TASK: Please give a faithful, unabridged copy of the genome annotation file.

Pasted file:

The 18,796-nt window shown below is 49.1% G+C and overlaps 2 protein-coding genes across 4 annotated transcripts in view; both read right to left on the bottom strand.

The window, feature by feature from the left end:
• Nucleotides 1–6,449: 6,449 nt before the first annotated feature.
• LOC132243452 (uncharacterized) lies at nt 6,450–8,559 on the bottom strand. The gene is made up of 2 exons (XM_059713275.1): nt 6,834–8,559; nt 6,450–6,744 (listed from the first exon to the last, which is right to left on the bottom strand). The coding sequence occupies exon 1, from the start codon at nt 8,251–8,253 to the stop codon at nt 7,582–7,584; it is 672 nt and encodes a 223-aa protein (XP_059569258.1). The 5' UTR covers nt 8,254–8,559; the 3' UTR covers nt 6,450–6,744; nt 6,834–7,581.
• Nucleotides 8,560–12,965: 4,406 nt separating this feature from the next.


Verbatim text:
The 18,796-nt window shown below is 49.1% G+C and overlaps 2 protein-coding genes across 4 annotated transcripts in view; both read right to left on the bottom strand.

The window, feature by feature from the left end:
• Nucleotides 1–6,449: 6,449 nt before the first annotated feature.
• LOC132243452 (uncharacterized) lies at nt 6,450–8,559 on the bottom strand. The gene is made up of 2 exons (XM_059713275.1): nt 6,834–8,559; nt 6,450–6,744 (listed from the first exon to the last, which is right to left on the bottom strand). The coding sequence occupies exon 1, from the start codon at nt 8,251–8,253 to the stop codon at nt 7,582–7,584; it is 672 nt and encodes a 223-aa protein (XP_059569258.1). The 5' UTR covers nt 8,254–8,559; the 3' UTR covers nt 6,450–6,744; nt 6,834–7,581.
• Nucleotides 8,560–12,965: 4,406 nt separating this feature from the next.